You can forgive Vancouver Canadians’ fans for being a bit spoiled.
The team won three consecutive Northwest League titles after they swtiched affiliation to the Blue Jays in 2011, and just missed a fourth in 2014.
2015 and 2016 were lean, sub .500 seasons for the short-season club, and there were some grumblings that the Blue Jays were not sending top prospects to the Lower Mainland despite setting Northwest League attendance records both seasons.
2017 saw the team smash their own gate record once again, drawing an incredible average of over 6300 fans per game as the team returned to the post season, and won their fifth NWL crown in front of a boisterous home crowd. More importantly for fans of the big club, according to Baseball America, five top prospects played at The Nat this season.
SS Logan Warmoth led the group, placing 6th on BA’s list. The first of two first round picks the Blue Jays had last June, the 22nd overall pick did not disappoint, looking very much like a future big leaguer, despite some initial concerns about his eventual position:
Most believe Warmoth has the range and athleticism to stick at shortstop, with more than enough arm strength to handle the position, while others view him as more of an offensive second baseman. At the plate, Warmoth often looks to pull the ball, as most of his power is to his pull-side. But Vancouver manager Rich Miller said Warmoth did a better job of covering the outside part of the plate and hitting the ball to all fields as the season progressed. He’s smart hitter with a quick bat and has shown the aptitude to make adjustments.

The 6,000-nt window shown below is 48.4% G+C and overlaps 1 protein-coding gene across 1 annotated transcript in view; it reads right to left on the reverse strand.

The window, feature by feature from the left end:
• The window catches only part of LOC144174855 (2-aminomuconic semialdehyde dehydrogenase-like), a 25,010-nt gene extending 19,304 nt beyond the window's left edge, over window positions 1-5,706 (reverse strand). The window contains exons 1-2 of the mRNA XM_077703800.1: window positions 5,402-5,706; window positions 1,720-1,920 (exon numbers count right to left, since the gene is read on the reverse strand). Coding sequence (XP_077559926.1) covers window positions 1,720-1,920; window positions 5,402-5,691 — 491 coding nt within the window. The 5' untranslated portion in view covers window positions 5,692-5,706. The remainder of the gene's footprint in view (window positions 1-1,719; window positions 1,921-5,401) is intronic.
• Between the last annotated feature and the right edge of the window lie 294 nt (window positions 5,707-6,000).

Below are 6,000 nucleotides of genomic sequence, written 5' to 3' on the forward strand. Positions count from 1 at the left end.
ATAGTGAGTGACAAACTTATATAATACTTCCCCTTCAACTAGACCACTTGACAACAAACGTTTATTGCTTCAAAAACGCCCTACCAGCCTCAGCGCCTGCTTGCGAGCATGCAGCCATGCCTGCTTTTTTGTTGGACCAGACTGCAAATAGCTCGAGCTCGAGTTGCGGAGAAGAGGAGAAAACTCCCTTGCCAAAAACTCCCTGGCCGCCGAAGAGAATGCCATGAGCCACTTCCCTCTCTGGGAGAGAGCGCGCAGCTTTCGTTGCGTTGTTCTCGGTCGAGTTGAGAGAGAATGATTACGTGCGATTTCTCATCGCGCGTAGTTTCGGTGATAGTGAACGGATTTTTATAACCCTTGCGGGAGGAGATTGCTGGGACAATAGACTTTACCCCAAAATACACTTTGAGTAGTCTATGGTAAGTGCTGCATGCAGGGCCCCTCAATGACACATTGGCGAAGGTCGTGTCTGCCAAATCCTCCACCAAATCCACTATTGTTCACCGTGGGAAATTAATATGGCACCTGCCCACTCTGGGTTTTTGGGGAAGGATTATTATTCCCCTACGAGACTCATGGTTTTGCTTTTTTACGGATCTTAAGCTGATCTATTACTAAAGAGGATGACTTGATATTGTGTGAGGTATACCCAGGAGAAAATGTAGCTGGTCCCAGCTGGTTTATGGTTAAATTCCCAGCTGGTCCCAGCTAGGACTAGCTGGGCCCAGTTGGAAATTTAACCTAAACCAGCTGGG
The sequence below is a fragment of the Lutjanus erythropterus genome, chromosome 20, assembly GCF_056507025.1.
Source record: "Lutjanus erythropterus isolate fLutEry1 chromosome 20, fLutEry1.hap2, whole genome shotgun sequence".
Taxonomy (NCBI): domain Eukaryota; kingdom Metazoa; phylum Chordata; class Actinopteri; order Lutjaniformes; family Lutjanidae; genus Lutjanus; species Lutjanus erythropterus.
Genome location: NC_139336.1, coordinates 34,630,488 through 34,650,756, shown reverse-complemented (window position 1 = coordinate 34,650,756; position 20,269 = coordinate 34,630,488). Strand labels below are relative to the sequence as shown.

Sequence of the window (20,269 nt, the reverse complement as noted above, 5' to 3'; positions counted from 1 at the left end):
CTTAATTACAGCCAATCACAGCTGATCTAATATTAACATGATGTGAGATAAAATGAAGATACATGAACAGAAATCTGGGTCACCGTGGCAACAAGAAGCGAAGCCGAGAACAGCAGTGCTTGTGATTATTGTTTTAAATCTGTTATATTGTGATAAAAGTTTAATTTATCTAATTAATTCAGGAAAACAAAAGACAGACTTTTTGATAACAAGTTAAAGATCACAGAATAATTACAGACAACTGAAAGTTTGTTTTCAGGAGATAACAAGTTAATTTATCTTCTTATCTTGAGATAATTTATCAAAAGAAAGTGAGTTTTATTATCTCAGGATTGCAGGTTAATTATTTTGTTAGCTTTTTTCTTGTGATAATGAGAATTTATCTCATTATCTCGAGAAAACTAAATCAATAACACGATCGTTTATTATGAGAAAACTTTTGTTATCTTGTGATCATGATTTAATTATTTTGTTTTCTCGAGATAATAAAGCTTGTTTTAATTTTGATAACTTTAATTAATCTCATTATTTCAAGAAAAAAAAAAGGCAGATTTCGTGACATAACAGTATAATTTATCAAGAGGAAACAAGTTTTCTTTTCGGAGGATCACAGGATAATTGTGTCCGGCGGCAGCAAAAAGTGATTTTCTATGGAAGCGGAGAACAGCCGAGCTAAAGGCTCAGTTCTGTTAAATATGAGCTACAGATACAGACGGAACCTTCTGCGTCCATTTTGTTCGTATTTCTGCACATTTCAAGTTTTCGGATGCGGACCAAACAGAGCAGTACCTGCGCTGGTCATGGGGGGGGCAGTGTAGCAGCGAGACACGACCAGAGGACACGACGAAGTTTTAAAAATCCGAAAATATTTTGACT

Warmoth does not have one outstanding tool; you need to watch a larger body of his work to truly appreciate his skills. In viewing him over a half dozen games this year, he showed that he makes a lot of solid contact. His reactions to batted balls are good, although he seemed to lack that explosive first step to allow him to get to balls faster. He may not profile as a first division player, but it’s easy to envision Warmoth as a big leaguer one day, and he adds to the Blue Jays’ depth at Short Stop.
The next Canadian to appear on the list was C Riley Adams at #11. The June 2017 3rd rounder is an intriguing prospect. Compared to Matt Wieters because of his 6’4″ frame, Adams is an athletic prospect who can be termed raw behind the plate. His blocking and receiving skills are still a work in progress, but he made progress this summer. His work with 1st rounder Nate Pearson in the C’s final home game showed an observer that his pitch framing is a part of his skill set most in need of work, although in fairness to Adams, he did not work with many Pitchers with Pearson’s velo as a collegian.
At the plate, Adams has some holes in his swing that make for some swing-and-miss, but BA feels he’s a potential middle-of-the-order bat. Adams is rawer than Warmoth, and may not move through the system as quickly, but he too has the look of a future MLBer.